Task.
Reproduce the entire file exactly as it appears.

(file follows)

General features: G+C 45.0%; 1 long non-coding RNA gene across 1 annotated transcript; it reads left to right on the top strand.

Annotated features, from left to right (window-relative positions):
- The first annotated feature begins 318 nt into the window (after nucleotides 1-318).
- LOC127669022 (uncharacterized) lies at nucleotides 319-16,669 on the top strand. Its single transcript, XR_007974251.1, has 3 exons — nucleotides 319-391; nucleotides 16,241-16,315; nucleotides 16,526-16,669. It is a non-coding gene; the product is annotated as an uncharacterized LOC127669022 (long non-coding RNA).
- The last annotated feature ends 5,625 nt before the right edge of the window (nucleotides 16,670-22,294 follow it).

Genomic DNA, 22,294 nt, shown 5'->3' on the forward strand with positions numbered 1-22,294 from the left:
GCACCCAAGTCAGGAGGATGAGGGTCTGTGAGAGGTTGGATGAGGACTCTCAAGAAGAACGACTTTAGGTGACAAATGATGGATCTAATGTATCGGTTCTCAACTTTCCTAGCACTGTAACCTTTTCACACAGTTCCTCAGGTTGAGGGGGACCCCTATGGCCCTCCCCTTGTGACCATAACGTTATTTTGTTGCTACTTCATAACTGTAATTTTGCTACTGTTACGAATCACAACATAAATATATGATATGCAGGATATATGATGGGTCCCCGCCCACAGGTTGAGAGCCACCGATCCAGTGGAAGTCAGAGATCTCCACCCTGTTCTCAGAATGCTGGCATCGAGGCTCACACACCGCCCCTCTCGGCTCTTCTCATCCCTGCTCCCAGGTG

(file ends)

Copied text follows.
General features: G+C 45.0%; 1 long non-coding RNA gene across 1 annotated transcript; it reads left to right on the top strand.

Annotated features, from left to right (window-relative positions):
- The first annotated feature begins 318 nt into the window (after nucleotides 1-318).
- LOC127669022 (uncharacterized) lies at nucleotides 319-16,669 on the top strand. Its single transcript, XR_007974251.1, has 3 exons — nucleotides 319-391; nucleotides 16,241-16,315; nucleotides 16,526-16,669. It is a non-coding gene; the product is annotated as an uncharacterized LOC127669022 (long non-coding RNA).
- The last annotated feature ends 5,625 nt before the right edge of the window (nucleotides 16,670-22,294 follow it).

Genomic DNA, 22,294 nt, shown 5'->3' on the forward strand with positions numbered 1-22,294 from the left:
GCACCCAAGTCAGGAGGATGAGGGTCTGTGAGAGGTTGGATGAGGACTCTCAAGAAGAACGACTTTAGGTGACAAATGATGGATCTAATGTATCGGTTCTCAACTTTCCTAGCACTGTAACCTTTTCACACAGTTCCTCAGGTTGAGGGGGACCCCTATGGCCCTCCCCTTGTGACCATAACGTTATTTTGTTGCTACTTCATAACTGTAATTTTGCTACTGTTACGAATCACAACATAAATATATGATATGCAGGATATATGATGGGTCCCCGCCCACAGGTTGAGAGCCACCGATCCAGTGGAAGTCAGAGATCTCCACCCTGTTCTCAGAATGCTGGCATCGAGGCTCACACACCGCCCCTCTCGGCTCTTCTCATCCCTGCTCCCAGGTG